linux - tux

The beloved Tux.

By Tom Duffy

The first time I ever used Linux was back in 1999. It was Slackware 7 with KDE 1.0. I was immediately hooked. It felt good to be a part of something new and exciting. As newer Distributions rolled out I tried a lot of them. I found myself enjoying the challenge of getting all of my hardware to work properly, compiling drivers, writing scripts to automate tasks, etc. Time progressed and I found that I had less and less time to spend on the configuration aspect of my OS. So, I started using Distros like Suse, Fedora, Ubuntu, and Mandriva. It wasn’t long before I started to feel like I had been wasting my time with all that nonsense of messing with config files and scripting. I felt as though Linux shouldn’t be a challenge. It should just “work”.

This continued until around a year ago. I was fairly happy with my Ubuntu laptop and everything seemed fine. Until the day arrived that I got a Wacom Tablet and hooked it up. It worked to a certain degree out of the box. But some of the main features weren’t working, such as pressure sensitivity, the eraser feature on the pen, and the tracking wasn’t great. So, I visited an old friend. The xorg.conf file. Man…It was like returning home! I quickly got the tablet working correctly by setting up different input devices in my conf file. After that, I noticed that my graphics card wasn’t configured correctly either. (even though it “worked”) So, I hacked away for a few hours and configured it correctly fixing a weird screen resolution issue that I had ignored to the point of completely forgetting about it!

I started digging around in some other config files for things that “worked” but didn’t quite seem configured correctly. I edited my hosts file to add some security. I was back! It felt great. But something wasn’t quite right. I realized that at the expense of “ease” I had sacrificed what I had grown to love about Linux: The lack of bloat and high performance speed. I thought at this point I had two options. I could go through the kernel and spend a week or two completely cleaning it out, or I could back everything up and install a more base distro and customize it to my liking.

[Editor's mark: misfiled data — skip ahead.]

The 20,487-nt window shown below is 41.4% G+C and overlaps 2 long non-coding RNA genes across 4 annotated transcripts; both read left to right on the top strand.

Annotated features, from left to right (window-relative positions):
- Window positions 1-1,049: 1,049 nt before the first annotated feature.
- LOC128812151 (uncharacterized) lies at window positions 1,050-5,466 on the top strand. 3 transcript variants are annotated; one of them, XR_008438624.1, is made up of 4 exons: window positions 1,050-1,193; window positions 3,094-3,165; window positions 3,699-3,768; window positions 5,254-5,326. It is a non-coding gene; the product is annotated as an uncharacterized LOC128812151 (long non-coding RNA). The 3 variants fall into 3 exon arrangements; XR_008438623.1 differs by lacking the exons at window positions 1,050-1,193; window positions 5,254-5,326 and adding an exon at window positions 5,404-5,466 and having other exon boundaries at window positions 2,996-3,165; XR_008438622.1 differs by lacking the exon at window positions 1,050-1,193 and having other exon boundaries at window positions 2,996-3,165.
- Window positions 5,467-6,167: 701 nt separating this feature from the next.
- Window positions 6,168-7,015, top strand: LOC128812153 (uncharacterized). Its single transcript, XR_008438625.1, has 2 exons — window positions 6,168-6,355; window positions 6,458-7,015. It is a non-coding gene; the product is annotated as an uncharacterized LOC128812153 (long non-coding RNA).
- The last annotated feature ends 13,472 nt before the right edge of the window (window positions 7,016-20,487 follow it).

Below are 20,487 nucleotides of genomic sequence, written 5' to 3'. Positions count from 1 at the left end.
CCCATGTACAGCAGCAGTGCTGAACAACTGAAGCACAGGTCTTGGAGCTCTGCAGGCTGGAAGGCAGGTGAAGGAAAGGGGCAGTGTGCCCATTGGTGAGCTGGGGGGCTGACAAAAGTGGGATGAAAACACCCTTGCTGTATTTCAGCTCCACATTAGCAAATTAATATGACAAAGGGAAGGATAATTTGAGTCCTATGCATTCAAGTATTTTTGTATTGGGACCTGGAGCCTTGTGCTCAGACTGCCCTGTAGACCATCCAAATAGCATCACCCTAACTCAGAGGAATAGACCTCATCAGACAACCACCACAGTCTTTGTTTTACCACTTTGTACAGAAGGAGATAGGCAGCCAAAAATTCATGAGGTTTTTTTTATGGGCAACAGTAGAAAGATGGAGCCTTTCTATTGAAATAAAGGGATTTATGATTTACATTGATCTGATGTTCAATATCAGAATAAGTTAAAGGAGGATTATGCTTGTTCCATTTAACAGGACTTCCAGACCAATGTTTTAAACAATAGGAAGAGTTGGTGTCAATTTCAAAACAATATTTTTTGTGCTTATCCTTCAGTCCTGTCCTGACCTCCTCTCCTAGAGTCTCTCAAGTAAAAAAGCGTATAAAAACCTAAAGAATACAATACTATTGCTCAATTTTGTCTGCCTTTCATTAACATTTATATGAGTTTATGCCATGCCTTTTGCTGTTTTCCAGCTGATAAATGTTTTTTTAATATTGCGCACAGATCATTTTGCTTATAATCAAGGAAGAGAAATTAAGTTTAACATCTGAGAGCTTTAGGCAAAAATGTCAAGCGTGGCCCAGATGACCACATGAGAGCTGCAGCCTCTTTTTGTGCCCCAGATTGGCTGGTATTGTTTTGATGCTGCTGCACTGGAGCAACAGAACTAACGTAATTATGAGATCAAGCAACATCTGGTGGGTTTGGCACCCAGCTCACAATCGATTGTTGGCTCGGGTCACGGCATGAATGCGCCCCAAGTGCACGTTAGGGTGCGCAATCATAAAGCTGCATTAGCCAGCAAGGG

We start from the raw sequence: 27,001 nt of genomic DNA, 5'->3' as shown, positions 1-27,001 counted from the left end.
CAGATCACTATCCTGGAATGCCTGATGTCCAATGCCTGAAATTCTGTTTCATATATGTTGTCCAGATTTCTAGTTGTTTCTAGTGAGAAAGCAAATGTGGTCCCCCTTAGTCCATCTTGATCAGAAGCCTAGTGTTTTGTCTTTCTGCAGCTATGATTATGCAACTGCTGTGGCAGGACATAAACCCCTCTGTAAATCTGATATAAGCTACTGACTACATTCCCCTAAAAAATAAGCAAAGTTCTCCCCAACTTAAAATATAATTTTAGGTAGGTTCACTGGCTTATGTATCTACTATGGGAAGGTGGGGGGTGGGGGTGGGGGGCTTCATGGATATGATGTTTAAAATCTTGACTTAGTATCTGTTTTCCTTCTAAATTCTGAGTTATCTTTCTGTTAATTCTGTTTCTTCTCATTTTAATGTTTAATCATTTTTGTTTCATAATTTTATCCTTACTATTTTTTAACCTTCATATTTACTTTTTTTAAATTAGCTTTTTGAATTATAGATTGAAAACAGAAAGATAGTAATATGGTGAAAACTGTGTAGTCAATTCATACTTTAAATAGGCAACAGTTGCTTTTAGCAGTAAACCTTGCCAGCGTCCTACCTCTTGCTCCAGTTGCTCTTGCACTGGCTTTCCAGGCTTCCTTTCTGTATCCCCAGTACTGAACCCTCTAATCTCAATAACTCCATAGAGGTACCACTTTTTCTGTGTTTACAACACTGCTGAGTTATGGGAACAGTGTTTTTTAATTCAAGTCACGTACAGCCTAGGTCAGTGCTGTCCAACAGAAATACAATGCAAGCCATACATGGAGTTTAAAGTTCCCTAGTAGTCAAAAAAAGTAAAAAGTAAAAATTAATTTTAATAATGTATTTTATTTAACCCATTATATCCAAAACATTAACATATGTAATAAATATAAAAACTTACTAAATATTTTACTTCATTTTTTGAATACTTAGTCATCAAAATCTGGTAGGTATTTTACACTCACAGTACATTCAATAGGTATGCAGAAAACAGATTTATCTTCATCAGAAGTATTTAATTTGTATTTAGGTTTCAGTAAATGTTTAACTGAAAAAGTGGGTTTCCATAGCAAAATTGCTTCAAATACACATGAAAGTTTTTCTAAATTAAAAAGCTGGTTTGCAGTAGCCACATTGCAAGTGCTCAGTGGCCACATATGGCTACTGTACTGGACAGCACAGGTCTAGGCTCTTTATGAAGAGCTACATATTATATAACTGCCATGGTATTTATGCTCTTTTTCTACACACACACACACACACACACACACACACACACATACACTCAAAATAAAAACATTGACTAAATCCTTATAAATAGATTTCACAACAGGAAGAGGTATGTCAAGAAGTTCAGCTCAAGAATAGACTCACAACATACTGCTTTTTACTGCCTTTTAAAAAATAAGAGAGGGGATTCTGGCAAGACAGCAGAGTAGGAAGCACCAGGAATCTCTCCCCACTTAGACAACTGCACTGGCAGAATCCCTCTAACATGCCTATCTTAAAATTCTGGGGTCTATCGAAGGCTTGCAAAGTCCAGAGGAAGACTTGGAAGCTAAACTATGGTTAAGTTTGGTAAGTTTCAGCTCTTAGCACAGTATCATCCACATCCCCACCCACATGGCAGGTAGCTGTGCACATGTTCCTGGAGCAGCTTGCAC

I opted for the latter! I downloaded the latest Slackware release. I believe it was Slackware 12. After the install, I got to work configuring. Then I remembered someone saying that if you want to take the time to configure, Gentoo is also a great option. Well, I hadn’t tried Gentoo. So I scratched my Slackware install and in went Gentoo 2007. It was a little foreign at first, but I quickly got the hang of it. Within a week or so, my laptop was screaming fast and ALL of my hardware was working CORRECTLY!

I guess in the end, some Linux users prefer the configurability of Linux. Others just like a distro that works. I have a friend that claims that anyone who really learns Linux and uses Linux for a long time will eventually wind up with a nicely configured version of Slackware or Gentoo on their box. I don’t know if that’s true for everyone, but it turned out to be true for me! Now I run Gentoo 2008 and it is great! I realized that I only need to spend time configuring after an install or when I add hardware. I simply wrote some scripts to help automate the configuration process for when I need to reinstall.

I used to be a big Anti-M$ guy. I would PREACH about Linux all the time. I would look down at people who had proprietary Operating Systems. I don’t know if it is age or what, but I’m starting to see things differently now. Nobody likes to be told that they are stupid. Especially based on something that’s on their computer! I’ve stopped preaching Linux. It’s NOT for everyone. It’s not better than Windows for everyone. It is better than Windows for me. If I see someone struggling with their computer or complaining about M$ then I will simply MENTION that there are alternatives and if they need help I offer it to them. About 2 weeks ago I was at a coffee shop and a nice gentleman started a conversation with me about computers. He started complaining outloud about M$ Office 2008. He was talking about how he felt trapped into using M$ products and he felt stuck with Windows. I mentioned Ubuntu to him and gave him a CD. I told him he could install it under Windows and just try it out before making any decisions. I warned him that it isn’t the same as Windows and that he might not like it. Yesterday I saw him at the same coffee shop and he had installed Ubuntu in Dual Boot mode with Windows and he said he was using it for about 80% of his work tasks. It felt good to offer an alternative and see it work for someone. Had I come off as preachy, he almost certainly would have avoided the possibility that he could install and run Linux!

My point is this. Most of us rely on our computers on a daily basis. Some people need Windows, some don’t. I personally am a Linux user. I love Linux. I love the community, I love the software, I just love it all. My progression from Slackware to Fedora to Ubuntu to Gentoo is relevant because it shows that there’s a different flavor for all of us. I just need to keep in mind that for some people, that flavor is M$ and that is okay! I know this article is a little scattered and jumps from one thing to another, but I felt inspired to write about this…so there! I hope that someone out there enjoys this article and please feel free to comment about your experiences with MENTIONING Linux rather than PREACHING Linux. Or you could comment about what distros you have used in the past and what you use now!

Tom